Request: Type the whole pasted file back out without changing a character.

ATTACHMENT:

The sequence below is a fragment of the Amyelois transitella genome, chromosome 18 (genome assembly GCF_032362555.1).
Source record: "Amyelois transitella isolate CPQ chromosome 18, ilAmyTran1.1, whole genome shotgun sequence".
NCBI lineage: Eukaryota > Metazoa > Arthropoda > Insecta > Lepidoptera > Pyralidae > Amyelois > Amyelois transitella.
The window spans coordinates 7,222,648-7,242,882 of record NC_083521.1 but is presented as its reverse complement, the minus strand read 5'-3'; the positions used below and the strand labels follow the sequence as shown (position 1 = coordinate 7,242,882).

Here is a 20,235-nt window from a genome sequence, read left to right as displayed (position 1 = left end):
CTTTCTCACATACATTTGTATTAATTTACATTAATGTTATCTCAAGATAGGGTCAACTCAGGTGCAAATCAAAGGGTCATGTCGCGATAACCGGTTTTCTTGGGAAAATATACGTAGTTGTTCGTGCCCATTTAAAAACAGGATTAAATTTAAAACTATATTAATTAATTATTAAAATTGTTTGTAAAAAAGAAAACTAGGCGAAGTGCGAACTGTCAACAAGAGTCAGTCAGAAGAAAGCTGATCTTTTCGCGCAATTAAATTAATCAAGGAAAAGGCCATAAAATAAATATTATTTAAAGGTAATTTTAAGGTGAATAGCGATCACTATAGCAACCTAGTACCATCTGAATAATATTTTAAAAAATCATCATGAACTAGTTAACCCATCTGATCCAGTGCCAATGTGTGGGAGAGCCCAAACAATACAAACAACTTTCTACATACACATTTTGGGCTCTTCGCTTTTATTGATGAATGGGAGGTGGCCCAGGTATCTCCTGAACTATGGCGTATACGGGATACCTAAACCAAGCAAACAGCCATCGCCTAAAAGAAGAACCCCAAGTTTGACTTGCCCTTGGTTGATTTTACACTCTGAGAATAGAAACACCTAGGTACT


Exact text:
The sequence below is a fragment of the Amyelois transitella genome, chromosome 18 (genome assembly GCF_032362555.1).
Source record: "Amyelois transitella isolate CPQ chromosome 18, ilAmyTran1.1, whole genome shotgun sequence".
NCBI lineage: Eukaryota > Metazoa > Arthropoda > Insecta > Lepidoptera > Pyralidae > Amyelois > Amyelois transitella.
The window spans coordinates 7,222,648-7,242,882 of record NC_083521.1 but is presented as its reverse complement, the minus strand read 5'-3'; the positions used below and the strand labels follow the sequence as shown (position 1 = coordinate 7,242,882).

Here is a 20,235-nt window from a genome sequence, read left to right as displayed (position 1 = left end):
CTTTCTCACATACATTTGTATTAATTTACATTAATGTTATCTCAAGATAGGGTCAACTCAGGTGCAAATCAAAGGGTCATGTCGCGATAACCGGTTTTCTTGGGAAAATATACGTAGTTGTTCGTGCCCATTTAAAAACAGGATTAAATTTAAAACTATATTAATTAATTATTAAAATTGTTTGTAAAAAAGAAAACTAGGCGAAGTGCGAACTGTCAACAAGAGTCAGTCAGAAGAAAGCTGATCTTTTCGCGCAATTAAATTAATCAAGGAAAAGGCCATAAAATAAATATTATTTAAAGGTAATTTTAAGGTGAATAGCGATCACTATAGCAACCTAGTACCATCTGAATAATATTTTAAAAAATCATCATGAACTAGTTAACCCATCTGATCCAGTGCCAATGTGTGGGAGAGCCCAAACAATACAAACAACTTTCTACATACACATTTTGGGCTCTTCGCTTTTATTGATGAATGGGAGGTGGCCCAGGTATCTCCTGAACTATGGCGTATACGGGATACCTAAACCAAGCAAACAGCCATCGCCTAAAAGAAGAACCCCAAGTTTGACTTGCCCTTGGTTGATTTTACACTCTGAGAATAGAAACACCTAGGTACT